Leeds Civic Trust is unveiling a blue plaque to celebrate Bramley Baths, the last Edwardian bath house remaining in Leeds.
Built to improve public health and wellbeing in response to the outbreak of cholera,
Bramley Baths was one of eight public bath houses in Leeds.
Local residents came to wash, swim and use the Russian Steam Baths which was a fashionable habit with the wealthier Edwardians.
The baths have remained a constant in Leeds life, and following restoration in the late
80s, was reopened in the early 90s.
This year the baths are celebrating its tenth anniversary of being a community-led enterprise and a Blue Plaque from Leeds Civic Trust is being awarded in recognition of its significance in Leeds’s wider heritage.
The wording for the blue plaque is as follows: “BRAMLEY BATHS. Built in 1904 in response to the cholera outbreak, this fine Grade II listed building is the last functioning bath house in Leeds. In continuous use since opening, generations have washed, learned to swim, danced and used the Russian steam baths within this important community building.”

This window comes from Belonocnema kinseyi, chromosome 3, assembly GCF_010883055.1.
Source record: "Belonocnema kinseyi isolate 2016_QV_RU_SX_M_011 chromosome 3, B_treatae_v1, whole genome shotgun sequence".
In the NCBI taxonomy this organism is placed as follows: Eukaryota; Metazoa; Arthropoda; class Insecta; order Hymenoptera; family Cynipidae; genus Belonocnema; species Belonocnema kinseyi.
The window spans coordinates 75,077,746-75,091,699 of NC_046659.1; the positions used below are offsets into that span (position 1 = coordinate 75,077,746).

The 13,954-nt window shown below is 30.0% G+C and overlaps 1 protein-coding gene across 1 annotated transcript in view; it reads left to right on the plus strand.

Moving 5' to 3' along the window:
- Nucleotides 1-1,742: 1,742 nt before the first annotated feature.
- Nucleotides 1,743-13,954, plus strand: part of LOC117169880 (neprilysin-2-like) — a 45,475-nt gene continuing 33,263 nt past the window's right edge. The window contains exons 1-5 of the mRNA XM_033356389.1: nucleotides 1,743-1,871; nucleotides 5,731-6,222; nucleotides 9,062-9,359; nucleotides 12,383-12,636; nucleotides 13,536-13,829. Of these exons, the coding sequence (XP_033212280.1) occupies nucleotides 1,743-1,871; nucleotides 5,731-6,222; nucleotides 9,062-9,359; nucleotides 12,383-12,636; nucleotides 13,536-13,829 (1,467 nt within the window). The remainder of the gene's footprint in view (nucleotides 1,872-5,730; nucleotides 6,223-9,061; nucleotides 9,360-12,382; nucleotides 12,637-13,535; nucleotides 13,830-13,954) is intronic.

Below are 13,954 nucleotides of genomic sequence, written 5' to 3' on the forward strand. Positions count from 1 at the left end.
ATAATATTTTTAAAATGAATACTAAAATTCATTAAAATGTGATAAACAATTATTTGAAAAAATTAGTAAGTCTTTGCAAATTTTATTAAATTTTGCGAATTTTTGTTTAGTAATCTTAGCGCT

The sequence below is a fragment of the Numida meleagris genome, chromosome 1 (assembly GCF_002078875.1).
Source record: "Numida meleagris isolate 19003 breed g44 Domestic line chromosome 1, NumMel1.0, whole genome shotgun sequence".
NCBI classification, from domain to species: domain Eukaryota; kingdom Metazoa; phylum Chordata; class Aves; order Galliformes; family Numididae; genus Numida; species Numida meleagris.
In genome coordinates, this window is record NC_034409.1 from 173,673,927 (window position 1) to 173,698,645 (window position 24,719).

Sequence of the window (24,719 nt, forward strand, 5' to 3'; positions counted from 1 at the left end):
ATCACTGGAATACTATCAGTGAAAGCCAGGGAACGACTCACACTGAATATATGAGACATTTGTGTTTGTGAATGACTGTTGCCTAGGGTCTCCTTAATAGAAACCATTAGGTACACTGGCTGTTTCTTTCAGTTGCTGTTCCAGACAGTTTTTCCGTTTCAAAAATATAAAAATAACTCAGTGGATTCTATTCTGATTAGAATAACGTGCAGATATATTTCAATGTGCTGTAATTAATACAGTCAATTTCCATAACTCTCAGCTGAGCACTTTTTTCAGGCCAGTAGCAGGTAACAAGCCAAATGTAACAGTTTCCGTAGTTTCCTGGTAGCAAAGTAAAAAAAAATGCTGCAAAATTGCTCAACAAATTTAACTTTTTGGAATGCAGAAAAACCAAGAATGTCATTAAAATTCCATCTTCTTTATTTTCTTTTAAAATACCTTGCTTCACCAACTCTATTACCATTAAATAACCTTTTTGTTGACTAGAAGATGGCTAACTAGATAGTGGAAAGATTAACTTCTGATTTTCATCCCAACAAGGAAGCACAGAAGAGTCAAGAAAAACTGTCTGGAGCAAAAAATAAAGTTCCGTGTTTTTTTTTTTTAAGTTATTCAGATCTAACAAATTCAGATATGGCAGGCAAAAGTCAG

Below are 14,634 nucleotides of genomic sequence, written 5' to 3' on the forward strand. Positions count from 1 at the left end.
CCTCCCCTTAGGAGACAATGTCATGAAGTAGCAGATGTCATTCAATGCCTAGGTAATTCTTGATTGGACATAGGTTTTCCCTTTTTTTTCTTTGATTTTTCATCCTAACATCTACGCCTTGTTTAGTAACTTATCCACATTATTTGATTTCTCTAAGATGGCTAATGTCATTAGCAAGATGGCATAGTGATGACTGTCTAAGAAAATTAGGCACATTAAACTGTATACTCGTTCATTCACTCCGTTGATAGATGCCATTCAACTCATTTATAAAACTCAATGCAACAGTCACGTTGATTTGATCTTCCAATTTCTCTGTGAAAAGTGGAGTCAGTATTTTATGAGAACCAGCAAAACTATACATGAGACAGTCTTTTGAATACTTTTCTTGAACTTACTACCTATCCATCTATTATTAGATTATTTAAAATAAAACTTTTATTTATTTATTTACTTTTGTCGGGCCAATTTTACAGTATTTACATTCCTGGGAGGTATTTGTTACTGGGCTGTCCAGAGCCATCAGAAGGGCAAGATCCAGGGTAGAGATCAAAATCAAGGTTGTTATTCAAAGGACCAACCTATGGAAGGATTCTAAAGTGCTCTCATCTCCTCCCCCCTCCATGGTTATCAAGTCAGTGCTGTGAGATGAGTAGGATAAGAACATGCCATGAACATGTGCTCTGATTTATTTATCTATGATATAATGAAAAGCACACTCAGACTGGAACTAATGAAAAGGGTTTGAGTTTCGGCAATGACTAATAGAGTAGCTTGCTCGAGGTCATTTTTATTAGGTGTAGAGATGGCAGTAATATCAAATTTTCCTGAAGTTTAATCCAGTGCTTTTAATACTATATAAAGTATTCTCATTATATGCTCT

The blue plaque will be unveiled on Saturday 9 September at 12.15 outside Bramley Baths.
Leeds Civic Trust Director Martin Hamilton said: “As a child, I learned to swim at Bramley Baths – joining thousands of people who have visited the baths over the decades. It is a real Bramley landmark, and I am delighted that we are now able to share its story more widely.”
CEO of Bramley Baths, David Wilford said: “Bramley Baths is a very special place in the hearts of many generations and has been since it opened its doors in 1904. Having a blue plaque means a lot to Bramley Baths – it is recognition of the historical significance and cultural value of the building, and the important role the Baths continues to play in the community. Receiving a blue plaque is a source of great pride for Bramley Baths and our community.”
Featured image – Supplied